How many resumes have you read that included the well-worn line, “Excellent verbal and written communication skills?” Too many! One problem with over-used resume clichés is that the reader doesn’t take them seriously. Another problem is that resume clichés are unoriginal; they demonstrate a lack of effort by the candidate.
Is the answer to delete references to your excellent communication skills? No, that is not the answer. In fact, it is very important to show competent communication skills. In 2014, Adecco Staffing’s “State of the Economy and Employment Survey” suggested that 44 percent of employer respondents cited soft skills, such as communication, as the biggest skill gap among candidates in today’s market. What is the best way to convey your communication skills? You must prove it! Here are five ways to prove your communication skills.
1.) Present a well-written resume and cover letter.
The first sample of your communication skills is often your cover letter (email) and resume. Be sure it is strategically-crafted and error-free. Many candidates seek the help of professional resume writers. Even if you feel your resume is perfect, ask a professional writer to review it. Careers Done Write offers a free resume critique.
2.) Include examples of your abilities.
Employers want candidates who have proficiency in job skills and soft skills. Communication skills are used in a wide range of job functions. Take care to include examples of job functions that you have performed in recent years. This may include presentations, training workshops, and pitches to clients. It also includes writing reports, marketing content, articles, blogs, and newsletters.
3.) Tout results of your accomplishments.
Actions speak louder than words. Furthermore, accomplishments with measured results will help your voice to be heard over the competition. Take the time to recall examples of achievements that were driven by your communication skills. Perhaps you created and delivered a new product pitch that led to a $134,000 sale. That is how you prove your communication skills with an accomplishment.
4.) Interview well.
Some say interviewing is an art. Truly, it is a skill that must be learned and practiced. Perform research, so you are aware of potential points of discussion during an upcoming interview. Learn as much as possible about the hiring employer. Create a list of possible questions and rehearse your answers. Beyond that, make a list of critical talking points that you want to mention before you leave the interview. Seek an interview coach to improve your interviewing ability.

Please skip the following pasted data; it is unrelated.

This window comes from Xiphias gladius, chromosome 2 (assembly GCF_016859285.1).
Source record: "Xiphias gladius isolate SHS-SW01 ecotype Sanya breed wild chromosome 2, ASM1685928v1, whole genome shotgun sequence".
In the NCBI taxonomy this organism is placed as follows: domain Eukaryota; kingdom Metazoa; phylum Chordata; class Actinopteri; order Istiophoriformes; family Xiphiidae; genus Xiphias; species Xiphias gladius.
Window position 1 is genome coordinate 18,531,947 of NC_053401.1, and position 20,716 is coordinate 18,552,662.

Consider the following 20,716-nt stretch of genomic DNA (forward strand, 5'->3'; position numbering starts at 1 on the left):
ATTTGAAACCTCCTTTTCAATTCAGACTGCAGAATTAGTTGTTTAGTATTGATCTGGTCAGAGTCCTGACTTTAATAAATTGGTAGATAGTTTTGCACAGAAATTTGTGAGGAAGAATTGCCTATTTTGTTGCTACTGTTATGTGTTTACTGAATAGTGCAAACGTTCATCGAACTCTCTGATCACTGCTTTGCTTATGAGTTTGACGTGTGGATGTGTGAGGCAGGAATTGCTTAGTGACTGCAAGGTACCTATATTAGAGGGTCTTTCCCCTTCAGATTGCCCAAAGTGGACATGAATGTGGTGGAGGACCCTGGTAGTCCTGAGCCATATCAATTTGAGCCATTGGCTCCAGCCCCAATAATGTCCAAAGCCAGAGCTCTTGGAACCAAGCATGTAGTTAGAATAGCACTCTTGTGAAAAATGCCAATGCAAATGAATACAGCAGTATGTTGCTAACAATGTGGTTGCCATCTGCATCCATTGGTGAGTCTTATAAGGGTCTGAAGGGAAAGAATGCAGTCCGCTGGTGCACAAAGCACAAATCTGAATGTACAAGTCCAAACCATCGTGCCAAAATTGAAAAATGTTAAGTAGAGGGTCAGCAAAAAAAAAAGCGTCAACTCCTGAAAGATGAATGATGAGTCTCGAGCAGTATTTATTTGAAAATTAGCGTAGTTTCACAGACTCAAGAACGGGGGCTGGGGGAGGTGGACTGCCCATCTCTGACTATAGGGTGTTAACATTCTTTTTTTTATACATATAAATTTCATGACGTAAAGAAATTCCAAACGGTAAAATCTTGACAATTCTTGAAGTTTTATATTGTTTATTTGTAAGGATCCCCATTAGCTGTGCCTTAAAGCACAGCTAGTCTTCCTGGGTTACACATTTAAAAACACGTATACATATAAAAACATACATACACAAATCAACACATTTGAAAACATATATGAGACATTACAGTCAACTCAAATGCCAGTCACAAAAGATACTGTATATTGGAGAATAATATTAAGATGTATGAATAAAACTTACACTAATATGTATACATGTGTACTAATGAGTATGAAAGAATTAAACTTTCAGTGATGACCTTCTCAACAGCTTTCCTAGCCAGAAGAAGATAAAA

5.) Follow up.
Fortunately for you, not all candidates make follow-up contact. This is how you can keep your candidacy for a job alive, demonstrate your continued interest, and avail yourself of one more opportunity to convey your top values for the job. Test the waters at the interview to determine if a follow-up phone call or email would be best. Know when to be reserved. Excessive follow-up can cut your candidacy short.
The Bottom Line
The best indicator of future success is previous accomplishments. It is easy to chock your resume full of platitudes about your excellent communication skills, strong interpersonal abilities, and outstanding sales talent. What will impress a prospective employer are solid examples of your accomplishments on your resume and a personal demonstration of your communication skills through effective interviewing and follow-up interactions.
Debra Wheatman, CPRW, CPCC is President of Careers Done Write, a premier career services provider focused on developing highly personalized career roadmaps for senior leaders and executives across all verticals and industries.